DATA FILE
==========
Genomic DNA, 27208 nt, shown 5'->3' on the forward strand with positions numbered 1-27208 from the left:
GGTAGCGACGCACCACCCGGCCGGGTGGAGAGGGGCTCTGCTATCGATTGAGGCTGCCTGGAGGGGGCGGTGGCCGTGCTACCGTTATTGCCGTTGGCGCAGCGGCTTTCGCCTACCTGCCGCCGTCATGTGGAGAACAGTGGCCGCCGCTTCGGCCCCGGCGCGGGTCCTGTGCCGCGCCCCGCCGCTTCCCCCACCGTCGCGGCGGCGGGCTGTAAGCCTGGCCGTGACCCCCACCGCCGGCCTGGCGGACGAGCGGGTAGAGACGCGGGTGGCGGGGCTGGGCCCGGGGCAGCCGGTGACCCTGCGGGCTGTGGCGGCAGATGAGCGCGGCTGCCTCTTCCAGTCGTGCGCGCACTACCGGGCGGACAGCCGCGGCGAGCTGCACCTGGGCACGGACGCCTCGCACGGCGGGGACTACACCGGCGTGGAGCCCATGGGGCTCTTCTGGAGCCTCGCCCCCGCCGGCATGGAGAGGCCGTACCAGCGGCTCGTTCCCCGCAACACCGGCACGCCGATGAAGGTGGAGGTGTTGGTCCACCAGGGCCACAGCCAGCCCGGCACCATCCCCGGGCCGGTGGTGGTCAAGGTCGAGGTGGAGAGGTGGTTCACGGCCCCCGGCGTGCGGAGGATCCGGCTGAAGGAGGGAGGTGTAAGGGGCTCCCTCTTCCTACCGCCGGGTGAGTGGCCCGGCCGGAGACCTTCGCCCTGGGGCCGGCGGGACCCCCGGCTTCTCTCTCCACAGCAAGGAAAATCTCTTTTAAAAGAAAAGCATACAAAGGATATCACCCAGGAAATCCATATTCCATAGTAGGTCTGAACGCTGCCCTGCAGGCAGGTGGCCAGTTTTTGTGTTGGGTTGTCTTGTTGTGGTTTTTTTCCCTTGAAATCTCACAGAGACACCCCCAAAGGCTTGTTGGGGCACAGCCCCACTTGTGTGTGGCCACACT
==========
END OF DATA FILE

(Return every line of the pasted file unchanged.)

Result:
Genomic DNA, 27208 nt, shown 5'->3' on the forward strand with positions numbered 1-27208 from the left:
GGTAGCGACGCACCACCCGGCCGGGTGGAGAGGGGCTCTGCTATCGATTGAGGCTGCCTGGAGGGGGCGGTGGCCGTGCTACCGTTATTGCCGTTGGCGCAGCGGCTTTCGCCTACCTGCCGCCGTCATGTGGAGAACAGTGGCCGCCGCTTCGGCCCCGGCGCGGGTCCTGTGCCGCGCCCCGCCGCTTCCCCCACCGTCGCGGCGGCGGGCTGTAAGCCTGGCCGTGACCCCCACCGCCGGCCTGGCGGACGAGCGGGTAGAGACGCGGGTGGCGGGGCTGGGCCCGGGGCAGCCGGTGACCCTGCGGGCTGTGGCGGCAGATGAGCGCGGCTGCCTCTTCCAGTCGTGCGCGCACTACCGGGCGGACAGCCGCGGCGAGCTGCACCTGGGCACGGACGCCTCGCACGGCGGGGACTACACCGGCGTGGAGCCCATGGGGCTCTTCTGGAGCCTCGCCCCCGCCGGCATGGAGAGGCCGTACCAGCGGCTCGTTCCCCGCAACACCGGCACGCCGATGAAGGTGGAGGTGTTGGTCCACCAGGGCCACAGCCAGCCCGGCACCATCCCCGGGCCGGTGGTGGTCAAGGTCGAGGTGGAGAGGTGGTTCACGGCCCCCGGCGTGCGGAGGATCCGGCTGAAGGAGGGAGGTGTAAGGGGCTCCCTCTTCCTACCGCCGGGTGAGTGGCCCGGCCGGAGACCTTCGCCCTGGGGCCGGCGGGACCCCCGGCTTCTCTCTCCACAGCAAGGAAAATCTCTTTTAAAAGAAAAGCATACAAAGGATATCACCCAGGAAATCCATATTCCATAGTAGGTCTGAACGCTGCCCTGCAGGCAGGTGGCCAGTTTTTGTGTTGGGTTGTCTTGTTGTGGTTTTTTTCCCTTGAAATCTCACAGAGACACCCCCAAAGGCTTGTTGGGGCACAGCCCCACTTGTGTGTGGCCACACT